Convocation is always a special time at the Four Directions Indigenous Centre.
The place is a second home for many Indigenous students, and every year Four Directions staff attend new graduates’ convocations. Families are invited back to the centre for a small celebration. Students also add their painted handprint to a publicly displayed mural that features Indigenous graduates from previous years.
Due to the COVID-19 postponement of in-person convocation ceremonies, Four Directions is hoping a gift of Indigenous art – a colourful beaded Q – will help make up for not having a traditional graduation.
About 50 beaded Qs, made by Indigenous artists, are part of a graduation gift basket.
“We weren’t able to do any of our usual convocation celebrations that students really look forward to, so we wanted to make something a little personal and traditional,” says Four Directions Cultural Counsellor Lisa Doxtator.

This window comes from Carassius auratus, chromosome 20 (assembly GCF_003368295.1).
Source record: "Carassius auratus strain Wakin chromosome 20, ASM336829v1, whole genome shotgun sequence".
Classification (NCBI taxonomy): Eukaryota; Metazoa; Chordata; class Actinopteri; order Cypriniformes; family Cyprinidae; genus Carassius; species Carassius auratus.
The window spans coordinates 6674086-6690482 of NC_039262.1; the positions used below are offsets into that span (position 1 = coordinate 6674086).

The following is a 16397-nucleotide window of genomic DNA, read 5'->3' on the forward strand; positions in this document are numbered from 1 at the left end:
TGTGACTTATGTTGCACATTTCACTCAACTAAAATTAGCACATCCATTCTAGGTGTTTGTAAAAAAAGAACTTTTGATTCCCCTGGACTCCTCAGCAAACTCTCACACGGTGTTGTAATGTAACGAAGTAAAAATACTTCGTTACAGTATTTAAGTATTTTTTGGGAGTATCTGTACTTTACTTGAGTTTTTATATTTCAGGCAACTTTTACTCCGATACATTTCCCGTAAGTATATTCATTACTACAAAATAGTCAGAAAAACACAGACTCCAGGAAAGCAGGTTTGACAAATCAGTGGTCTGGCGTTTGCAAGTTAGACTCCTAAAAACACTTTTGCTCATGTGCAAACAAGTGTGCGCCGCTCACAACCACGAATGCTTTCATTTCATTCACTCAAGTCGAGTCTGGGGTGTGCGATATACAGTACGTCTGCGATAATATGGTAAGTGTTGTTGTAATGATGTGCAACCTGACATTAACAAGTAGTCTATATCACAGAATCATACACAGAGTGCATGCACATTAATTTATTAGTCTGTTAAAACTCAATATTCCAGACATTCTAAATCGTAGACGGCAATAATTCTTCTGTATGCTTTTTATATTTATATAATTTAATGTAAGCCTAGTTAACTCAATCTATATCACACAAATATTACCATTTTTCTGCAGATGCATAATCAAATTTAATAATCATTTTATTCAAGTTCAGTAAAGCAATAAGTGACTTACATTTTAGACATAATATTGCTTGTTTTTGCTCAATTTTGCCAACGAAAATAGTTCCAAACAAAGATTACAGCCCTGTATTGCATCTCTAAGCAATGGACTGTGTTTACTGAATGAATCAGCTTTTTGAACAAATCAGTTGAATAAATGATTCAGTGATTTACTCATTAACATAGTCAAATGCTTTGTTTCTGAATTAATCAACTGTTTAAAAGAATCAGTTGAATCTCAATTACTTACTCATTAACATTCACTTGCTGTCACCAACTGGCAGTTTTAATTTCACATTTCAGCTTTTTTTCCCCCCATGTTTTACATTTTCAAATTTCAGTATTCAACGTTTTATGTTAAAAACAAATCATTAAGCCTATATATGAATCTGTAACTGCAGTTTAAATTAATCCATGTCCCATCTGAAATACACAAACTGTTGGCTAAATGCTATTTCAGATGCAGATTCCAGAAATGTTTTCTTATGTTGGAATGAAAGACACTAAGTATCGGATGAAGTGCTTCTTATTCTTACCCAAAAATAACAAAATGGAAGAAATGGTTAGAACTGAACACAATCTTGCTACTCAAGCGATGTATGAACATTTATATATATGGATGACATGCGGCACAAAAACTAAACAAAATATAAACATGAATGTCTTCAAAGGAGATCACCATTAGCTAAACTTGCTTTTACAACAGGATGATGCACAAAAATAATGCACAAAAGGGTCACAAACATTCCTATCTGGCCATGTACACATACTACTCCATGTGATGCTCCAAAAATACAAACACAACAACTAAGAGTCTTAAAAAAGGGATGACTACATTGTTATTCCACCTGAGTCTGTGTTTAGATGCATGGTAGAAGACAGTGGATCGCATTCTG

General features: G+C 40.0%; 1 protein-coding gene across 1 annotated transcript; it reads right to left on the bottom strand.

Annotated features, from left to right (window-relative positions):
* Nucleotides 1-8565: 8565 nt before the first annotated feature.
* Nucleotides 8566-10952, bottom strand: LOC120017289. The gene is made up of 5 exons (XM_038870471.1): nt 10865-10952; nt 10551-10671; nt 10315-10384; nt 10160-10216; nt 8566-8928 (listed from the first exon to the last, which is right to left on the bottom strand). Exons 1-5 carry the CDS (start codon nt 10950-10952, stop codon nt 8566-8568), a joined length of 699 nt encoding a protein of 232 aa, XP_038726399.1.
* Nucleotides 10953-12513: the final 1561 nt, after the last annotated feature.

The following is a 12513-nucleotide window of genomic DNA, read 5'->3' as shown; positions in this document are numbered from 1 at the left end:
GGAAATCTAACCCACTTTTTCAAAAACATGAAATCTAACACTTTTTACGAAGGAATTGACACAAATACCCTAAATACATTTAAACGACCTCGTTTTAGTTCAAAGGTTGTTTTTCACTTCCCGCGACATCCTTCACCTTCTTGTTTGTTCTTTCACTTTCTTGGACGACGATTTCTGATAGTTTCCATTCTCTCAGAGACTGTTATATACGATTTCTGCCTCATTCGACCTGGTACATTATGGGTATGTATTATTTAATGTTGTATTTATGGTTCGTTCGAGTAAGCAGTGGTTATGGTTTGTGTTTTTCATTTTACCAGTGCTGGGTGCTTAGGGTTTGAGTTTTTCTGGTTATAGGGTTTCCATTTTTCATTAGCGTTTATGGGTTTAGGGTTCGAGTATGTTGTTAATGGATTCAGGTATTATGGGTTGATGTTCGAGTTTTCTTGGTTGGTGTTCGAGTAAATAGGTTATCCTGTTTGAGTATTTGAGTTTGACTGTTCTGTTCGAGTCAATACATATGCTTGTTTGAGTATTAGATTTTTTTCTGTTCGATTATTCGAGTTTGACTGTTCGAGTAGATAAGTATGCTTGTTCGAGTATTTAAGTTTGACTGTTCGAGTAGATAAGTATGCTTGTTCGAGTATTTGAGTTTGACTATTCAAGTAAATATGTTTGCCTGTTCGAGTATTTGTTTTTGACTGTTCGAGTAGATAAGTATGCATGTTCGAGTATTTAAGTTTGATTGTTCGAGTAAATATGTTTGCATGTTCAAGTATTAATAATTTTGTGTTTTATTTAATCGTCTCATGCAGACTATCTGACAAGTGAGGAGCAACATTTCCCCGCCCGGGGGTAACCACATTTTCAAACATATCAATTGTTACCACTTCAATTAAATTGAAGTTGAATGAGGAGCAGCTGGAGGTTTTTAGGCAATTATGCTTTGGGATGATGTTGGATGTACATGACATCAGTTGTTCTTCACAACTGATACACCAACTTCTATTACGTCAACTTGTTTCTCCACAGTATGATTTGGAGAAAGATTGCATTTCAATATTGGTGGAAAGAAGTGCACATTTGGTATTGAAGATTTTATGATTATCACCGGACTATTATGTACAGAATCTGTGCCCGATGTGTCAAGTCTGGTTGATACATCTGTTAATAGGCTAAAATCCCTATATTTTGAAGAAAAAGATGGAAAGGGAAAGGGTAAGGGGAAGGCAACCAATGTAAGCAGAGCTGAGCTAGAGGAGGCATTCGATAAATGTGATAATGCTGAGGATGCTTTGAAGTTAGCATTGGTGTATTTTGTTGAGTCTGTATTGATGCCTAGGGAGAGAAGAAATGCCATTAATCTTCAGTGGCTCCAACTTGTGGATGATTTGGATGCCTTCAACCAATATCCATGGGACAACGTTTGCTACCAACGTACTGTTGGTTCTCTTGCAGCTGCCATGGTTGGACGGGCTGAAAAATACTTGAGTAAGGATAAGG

The idea of giving a beaded Q was inspired by fourth-year Indigenous nursing students who run a mental--health sharing circle. They made Ms. Doxtator a beaded Q brooch as a thank-you gift at the end of their project in 2020.
Beading has been part of Indigenous culture and history for thousands of years, and Four Directions runs a beading workshop led by a professor once a week.
Ms. Doxtator describes the act of beading by students as “Indigenous therapy.”
“There are so many skills involved in beading – each bead is sewn by needle and thread, one at a time. So, you have to have a lot of patience and the ability to focus. There is pride involved in the student’s work that they have made something that their ancestors have been doing forever,” says Ms. Doxtator, who is proud to see several former students now making money by selling beaded jewelry and earrings.